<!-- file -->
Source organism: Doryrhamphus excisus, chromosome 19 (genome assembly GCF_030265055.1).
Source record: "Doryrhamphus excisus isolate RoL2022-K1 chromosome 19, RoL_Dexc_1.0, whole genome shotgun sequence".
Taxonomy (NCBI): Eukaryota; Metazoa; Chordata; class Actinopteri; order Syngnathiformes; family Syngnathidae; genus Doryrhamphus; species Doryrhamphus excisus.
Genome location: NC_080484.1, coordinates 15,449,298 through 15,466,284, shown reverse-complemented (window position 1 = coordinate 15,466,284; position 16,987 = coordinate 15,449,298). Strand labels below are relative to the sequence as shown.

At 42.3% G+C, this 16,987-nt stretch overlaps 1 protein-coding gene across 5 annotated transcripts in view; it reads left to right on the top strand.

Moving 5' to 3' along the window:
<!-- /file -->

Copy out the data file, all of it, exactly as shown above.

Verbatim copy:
Source organism: Doryrhamphus excisus, chromosome 19 (genome assembly GCF_030265055.1).
Source record: "Doryrhamphus excisus isolate RoL2022-K1 chromosome 19, RoL_Dexc_1.0, whole genome shotgun sequence".
Taxonomy (NCBI): Eukaryota; Metazoa; Chordata; class Actinopteri; order Syngnathiformes; family Syngnathidae; genus Doryrhamphus; species Doryrhamphus excisus.
Genome location: NC_080484.1, coordinates 15,449,298 through 15,466,284, shown reverse-complemented (window position 1 = coordinate 15,466,284; position 16,987 = coordinate 15,449,298). Strand labels below are relative to the sequence as shown.

At 42.3% G+C, this 16,987-nt stretch overlaps 1 protein-coding gene across 5 annotated transcripts in view; it reads left to right on the top strand.

Moving 5' to 3' along the window: